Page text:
US Globec and PFEL Research: ENSO |
El Niño and La Niña Events:
Changes in the North Pacific associated with El Niño (EN) and La
Niña (LN) events are dynamically similar to decadal events, so they are
useful analogs of climate change in this region (e.g., Latif and Barnett 1996,
Mantua et al. 1998). Sea level pressure and wind stress variations over the NEP
during April-June 1997 contributed to the rapid development of the 1997-98 EN
in the tropical Pacific during this period (Lynn et al. 1998, Murphree and
Schwing 1999). These and similar variations in NEP winds during July-September
1997 also led to dramatic SST anomalies (SSTAs) in the region. NEP wind stress
anomalies during July-September were primarily due to atmospheric wave trains
emanating from East Asia, and not to EN processes in the equatorial Pacific.
Ekman processes driven by anomalous winds during much of 1997 played a role in
creating positive SSTAs in the NEP warm pool, a triangular region of relatively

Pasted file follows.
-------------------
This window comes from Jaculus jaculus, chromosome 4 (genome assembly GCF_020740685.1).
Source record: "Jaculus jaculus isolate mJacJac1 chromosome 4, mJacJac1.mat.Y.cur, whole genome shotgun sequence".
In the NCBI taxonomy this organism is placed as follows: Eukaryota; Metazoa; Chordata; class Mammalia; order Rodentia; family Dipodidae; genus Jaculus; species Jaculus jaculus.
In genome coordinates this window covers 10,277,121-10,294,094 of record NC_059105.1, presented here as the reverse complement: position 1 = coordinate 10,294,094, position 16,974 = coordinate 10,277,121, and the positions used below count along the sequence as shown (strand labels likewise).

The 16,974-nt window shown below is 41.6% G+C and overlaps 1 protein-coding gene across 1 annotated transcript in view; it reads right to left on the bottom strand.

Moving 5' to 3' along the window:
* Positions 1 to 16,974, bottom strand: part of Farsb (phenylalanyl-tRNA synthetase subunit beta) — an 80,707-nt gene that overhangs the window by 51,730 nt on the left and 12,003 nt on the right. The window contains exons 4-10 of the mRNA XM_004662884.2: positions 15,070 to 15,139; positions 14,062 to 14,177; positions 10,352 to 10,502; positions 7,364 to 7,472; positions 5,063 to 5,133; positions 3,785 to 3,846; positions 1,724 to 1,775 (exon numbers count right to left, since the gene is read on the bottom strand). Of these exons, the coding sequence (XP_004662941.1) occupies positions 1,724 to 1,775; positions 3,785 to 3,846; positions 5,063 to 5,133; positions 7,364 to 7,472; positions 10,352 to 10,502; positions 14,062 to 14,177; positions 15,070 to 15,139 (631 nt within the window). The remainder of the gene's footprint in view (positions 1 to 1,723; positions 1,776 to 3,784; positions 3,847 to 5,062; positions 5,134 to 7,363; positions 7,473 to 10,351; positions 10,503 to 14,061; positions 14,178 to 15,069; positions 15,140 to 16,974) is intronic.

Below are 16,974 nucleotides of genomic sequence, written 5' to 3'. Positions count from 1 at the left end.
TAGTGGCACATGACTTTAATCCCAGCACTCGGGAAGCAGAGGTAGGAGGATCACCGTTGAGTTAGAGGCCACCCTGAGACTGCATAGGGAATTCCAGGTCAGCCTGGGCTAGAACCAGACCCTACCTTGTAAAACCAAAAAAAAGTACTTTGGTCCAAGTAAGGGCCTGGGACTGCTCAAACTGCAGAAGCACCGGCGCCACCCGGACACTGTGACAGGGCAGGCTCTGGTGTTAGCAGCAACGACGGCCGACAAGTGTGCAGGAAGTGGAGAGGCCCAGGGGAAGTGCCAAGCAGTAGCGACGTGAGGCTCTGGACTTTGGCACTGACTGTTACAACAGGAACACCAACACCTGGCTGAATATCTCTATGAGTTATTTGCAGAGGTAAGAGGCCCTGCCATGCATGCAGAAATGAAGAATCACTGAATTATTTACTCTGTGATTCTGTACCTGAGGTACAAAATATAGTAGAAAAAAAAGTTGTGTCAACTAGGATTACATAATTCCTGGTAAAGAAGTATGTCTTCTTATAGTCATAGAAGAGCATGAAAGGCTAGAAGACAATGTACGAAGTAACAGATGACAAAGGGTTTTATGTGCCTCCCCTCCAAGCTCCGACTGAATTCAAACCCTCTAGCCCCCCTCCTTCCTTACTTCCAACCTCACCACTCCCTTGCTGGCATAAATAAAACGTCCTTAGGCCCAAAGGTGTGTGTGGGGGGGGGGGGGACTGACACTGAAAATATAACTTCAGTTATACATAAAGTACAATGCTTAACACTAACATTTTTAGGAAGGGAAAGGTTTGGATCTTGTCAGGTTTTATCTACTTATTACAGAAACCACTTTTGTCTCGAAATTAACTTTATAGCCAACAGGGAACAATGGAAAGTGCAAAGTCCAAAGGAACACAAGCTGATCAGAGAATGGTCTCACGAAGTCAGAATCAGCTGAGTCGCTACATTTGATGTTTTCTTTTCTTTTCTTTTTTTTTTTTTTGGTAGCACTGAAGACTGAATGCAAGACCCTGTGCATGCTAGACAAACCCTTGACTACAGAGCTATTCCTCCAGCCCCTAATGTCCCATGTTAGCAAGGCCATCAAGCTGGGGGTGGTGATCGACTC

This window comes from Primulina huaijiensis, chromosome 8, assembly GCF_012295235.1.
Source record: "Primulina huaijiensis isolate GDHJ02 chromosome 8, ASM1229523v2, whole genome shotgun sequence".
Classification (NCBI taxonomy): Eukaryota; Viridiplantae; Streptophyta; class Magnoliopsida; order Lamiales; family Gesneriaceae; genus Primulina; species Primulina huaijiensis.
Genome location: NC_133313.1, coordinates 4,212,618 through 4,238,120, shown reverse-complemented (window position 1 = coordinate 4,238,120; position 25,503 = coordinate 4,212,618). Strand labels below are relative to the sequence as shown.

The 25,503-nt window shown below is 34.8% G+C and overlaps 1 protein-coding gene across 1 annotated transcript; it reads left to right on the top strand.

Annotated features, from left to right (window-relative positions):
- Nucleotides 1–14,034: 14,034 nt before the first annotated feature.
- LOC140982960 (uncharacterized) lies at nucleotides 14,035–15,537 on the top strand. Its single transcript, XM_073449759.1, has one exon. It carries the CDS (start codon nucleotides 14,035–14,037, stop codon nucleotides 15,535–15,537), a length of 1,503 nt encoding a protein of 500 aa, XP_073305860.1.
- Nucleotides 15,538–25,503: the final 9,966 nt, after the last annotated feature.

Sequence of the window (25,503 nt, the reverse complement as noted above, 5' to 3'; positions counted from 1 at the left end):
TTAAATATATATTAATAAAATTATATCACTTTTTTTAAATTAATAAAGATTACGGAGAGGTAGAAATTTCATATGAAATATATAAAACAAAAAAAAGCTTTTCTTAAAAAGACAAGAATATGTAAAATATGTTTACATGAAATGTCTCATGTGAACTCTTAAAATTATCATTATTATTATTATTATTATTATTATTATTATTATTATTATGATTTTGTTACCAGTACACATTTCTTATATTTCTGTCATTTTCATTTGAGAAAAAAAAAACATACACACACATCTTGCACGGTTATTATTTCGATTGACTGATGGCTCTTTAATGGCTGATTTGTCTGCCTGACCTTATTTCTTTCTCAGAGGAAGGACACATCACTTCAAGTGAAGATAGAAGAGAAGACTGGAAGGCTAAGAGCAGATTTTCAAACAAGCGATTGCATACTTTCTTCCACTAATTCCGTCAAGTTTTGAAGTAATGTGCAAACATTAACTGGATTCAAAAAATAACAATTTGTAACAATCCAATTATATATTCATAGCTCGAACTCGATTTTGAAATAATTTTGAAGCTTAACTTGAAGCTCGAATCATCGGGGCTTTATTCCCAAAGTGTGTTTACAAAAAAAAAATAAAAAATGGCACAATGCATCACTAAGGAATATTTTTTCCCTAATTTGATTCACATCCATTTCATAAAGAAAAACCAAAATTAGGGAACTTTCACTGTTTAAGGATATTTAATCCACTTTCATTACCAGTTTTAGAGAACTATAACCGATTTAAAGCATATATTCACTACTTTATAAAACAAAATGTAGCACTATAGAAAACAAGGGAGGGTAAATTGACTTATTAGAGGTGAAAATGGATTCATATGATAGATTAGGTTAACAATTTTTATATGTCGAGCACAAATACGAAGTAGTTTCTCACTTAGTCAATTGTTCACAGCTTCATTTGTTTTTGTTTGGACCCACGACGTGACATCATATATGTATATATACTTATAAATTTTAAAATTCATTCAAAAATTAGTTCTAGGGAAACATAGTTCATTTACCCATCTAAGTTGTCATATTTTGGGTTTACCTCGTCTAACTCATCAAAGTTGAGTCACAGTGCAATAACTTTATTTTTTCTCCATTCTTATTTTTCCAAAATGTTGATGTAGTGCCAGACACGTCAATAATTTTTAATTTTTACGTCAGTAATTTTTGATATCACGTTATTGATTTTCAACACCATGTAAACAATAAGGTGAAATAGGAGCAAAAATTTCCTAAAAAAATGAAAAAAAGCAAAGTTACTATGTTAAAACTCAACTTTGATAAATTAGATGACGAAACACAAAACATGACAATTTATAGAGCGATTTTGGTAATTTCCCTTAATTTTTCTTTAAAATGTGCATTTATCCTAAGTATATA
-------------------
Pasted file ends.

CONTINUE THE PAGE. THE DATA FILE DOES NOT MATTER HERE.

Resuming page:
warm water between Hawaii, British Columbia, and Baja California. The warm pool
is located under the North Pacific High (NPH) and appears to be the result in
part of open ocean Ekman processes associated with the NPH.
The first major impacts of the EN on the NEP did not commence until November
1997 and ended abruptly in April-May 1998. Large-scale EN impacts occurred
primarily via atmospheric wave trains emanating from both the equatorial
western and central Pacific. The large NEP anomalies during the 1997-98 EN and
composite EN and LN events have led to several new insights into climate
variations in this region:
open ocean Ekman processes appear to govern much of the evolution of regional scale SSTAs in the North Pacific (Murphree and Reynolds 1995, Lynn et al. 1998)
the NPH and the Aleutian Low (AL) link the NEP to East Asia and the equatorial Pacific on intraseasonal to interannual scales via the Hadley-Walker circulation and low frequency atmospheric wave trains (Murphree et al. 1999)
the structure of the Asian - North Pacific upper tropospheric jet leads to
large intraseasonal to interannual variations in wind stress around the NPH and
AL in response to (i) East Asian forcing throughout the year and (ii)
equatorial Pacific forcing primarily during the winter
(Murphree and Schwing 1999, Murphree et al. 1999).
Download the The evolution of oceanic and atmospheric anomalies in the northeast Pacific during the El Niņo and La Niņa events of 1995-2001" manuscript (PDF, 4.6M)!.